• Calling on inner strength, core beliefs, and values
• Staying in control and not falling apart
• Moving forward with strength gained from past experiences and prior adversity
• Grappling with fundamental existential questions through religion and spirituality
• Staying healthy and focusing on body image
• Finding the silver lining and creatively giving back—moving forward with action
• Staying connected and seeking outside resources to help survive rough times
• Telling their stories and making sense of their lives
• Being hopeful, optimistic, and celebrating life
• Discovering who they are

DISCUSSION QUESTIONS


  • Do you think these stories from the Second Intifada are still relevant and important to share ten or more years later and if so, why?
  • What lessons can we learn from these survivors that we might cultivate to master any crisis in our own lives?
  • Which of these resonate with how you might address adversity in your life?
  • What lessons can you learn from these bereaved family members and how they have responded to their grief and pain?
  • What are some of the strategies that the bereaved families in the book used to educate people on how to behave with survivors and bereaved family members and how might you apply these in your own lives?
  • What practices do you or might you follow to commemorate the loss of your loved ones, as well as those who have fallen protecting the Jewish homeland?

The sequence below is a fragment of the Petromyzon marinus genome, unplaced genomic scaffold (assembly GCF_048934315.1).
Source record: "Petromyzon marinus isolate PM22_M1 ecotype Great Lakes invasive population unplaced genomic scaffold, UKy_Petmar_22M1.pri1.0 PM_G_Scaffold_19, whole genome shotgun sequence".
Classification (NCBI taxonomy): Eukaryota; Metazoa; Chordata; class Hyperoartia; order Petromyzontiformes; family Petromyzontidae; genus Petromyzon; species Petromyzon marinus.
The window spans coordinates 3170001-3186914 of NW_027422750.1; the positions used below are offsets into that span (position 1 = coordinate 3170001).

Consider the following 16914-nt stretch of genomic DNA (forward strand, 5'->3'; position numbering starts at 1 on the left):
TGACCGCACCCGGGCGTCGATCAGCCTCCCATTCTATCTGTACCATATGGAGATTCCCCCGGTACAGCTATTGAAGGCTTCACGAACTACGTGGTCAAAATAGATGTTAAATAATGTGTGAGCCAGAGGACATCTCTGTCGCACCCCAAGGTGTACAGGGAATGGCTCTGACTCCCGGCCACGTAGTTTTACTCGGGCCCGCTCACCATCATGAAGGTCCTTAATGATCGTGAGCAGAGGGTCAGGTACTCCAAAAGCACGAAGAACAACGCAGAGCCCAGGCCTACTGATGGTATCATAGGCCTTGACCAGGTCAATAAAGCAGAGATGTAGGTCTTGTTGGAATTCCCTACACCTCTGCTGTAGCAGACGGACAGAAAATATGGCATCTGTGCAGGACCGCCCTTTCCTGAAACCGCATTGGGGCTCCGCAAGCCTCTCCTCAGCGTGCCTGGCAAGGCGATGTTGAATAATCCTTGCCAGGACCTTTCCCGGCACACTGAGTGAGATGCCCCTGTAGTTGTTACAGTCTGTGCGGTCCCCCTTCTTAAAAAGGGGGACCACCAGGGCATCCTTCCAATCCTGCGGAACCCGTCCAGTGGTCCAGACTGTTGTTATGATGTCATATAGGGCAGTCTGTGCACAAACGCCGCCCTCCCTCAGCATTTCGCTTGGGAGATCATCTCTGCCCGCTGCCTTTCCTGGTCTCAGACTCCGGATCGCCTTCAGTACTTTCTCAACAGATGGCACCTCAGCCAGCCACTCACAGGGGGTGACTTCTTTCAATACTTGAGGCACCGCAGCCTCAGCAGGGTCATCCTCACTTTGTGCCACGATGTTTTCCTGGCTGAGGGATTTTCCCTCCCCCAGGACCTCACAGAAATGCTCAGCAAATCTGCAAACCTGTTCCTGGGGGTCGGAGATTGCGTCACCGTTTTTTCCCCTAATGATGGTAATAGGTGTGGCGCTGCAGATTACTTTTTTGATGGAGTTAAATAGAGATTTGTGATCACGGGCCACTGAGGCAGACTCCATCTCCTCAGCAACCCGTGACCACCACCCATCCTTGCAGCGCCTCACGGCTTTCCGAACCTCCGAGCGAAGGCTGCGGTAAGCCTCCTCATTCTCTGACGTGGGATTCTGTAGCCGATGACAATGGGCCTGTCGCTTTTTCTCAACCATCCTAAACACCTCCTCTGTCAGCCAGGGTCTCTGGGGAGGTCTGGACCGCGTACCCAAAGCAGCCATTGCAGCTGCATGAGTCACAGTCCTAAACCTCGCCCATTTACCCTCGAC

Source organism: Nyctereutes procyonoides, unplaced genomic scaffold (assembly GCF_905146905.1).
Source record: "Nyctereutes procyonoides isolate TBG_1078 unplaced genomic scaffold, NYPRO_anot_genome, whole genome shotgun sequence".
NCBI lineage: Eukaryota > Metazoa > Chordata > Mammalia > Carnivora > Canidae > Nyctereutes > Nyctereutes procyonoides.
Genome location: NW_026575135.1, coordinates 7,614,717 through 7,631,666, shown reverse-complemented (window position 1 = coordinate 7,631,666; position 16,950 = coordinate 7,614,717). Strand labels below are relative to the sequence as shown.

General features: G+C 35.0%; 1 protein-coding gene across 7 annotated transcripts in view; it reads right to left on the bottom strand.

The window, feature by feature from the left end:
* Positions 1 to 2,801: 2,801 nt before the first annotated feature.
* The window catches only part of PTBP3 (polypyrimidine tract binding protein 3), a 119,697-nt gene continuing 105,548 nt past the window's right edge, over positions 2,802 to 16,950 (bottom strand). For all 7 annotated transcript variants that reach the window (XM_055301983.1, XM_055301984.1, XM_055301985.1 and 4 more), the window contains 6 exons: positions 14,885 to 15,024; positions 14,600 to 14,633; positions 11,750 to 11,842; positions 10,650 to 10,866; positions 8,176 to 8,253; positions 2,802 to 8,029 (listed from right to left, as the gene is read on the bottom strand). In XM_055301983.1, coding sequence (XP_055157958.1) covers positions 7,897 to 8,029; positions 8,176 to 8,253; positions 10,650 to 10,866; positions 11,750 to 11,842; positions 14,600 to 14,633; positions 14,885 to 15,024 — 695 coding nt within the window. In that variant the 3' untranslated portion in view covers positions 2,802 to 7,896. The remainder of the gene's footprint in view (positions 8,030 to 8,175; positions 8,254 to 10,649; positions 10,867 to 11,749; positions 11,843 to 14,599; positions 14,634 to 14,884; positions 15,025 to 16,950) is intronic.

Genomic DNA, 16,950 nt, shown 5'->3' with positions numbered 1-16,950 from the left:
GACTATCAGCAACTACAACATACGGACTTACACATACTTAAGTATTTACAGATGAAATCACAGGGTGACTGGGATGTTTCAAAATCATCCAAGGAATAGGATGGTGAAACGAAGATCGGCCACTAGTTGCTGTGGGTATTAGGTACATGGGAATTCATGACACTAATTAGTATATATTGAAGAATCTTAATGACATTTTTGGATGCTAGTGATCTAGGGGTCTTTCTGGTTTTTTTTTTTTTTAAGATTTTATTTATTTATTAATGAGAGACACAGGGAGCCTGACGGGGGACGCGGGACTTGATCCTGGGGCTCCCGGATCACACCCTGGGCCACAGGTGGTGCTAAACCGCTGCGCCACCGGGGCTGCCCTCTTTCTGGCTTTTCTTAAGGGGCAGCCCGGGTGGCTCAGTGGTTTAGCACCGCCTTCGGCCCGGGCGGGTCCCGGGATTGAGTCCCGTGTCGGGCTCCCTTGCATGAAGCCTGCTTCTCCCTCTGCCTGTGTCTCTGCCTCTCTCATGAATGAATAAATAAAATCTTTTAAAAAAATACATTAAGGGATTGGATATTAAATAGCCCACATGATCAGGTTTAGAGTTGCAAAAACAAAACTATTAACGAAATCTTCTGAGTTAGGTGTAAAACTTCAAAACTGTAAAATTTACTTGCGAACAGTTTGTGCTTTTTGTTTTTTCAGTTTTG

• Do you have a preparedness plan for your family or community in case of an emergency or disaster
  • Do you help your family build resilience as a unit or individually?
  • What is your favorite selection from the book and why?
  • Is Living Beyond Terrorism a book you would recommend, why, and to whom?

DISCUSSION LEADER’S GUIDE

  • What lessons can you learn from these bereaved family members and how they have responded to their grief and pain?

For parents, there is no greater grief than losing a child; but when a child dies suddenly as the result of a terrorist attack or in the service of one’s country, it is the parent’s worst nightmare. There is no time to prepare for the worst or somehow make their farewells. The parents in Living Beyond Terrorism may have had a very difficult time in finding closure; yet some have demonstrated incredible resilience, strength, and determination. They have turned their grief into doing good for others, turning the most negative episode in their lives into something infinitely positive. They have responded to pain and suffering by building, growing, making meaning out of suffering, and choosing life. They have learned how to “live next to” and “move forward with” their feelings of grief, pain, and helplessness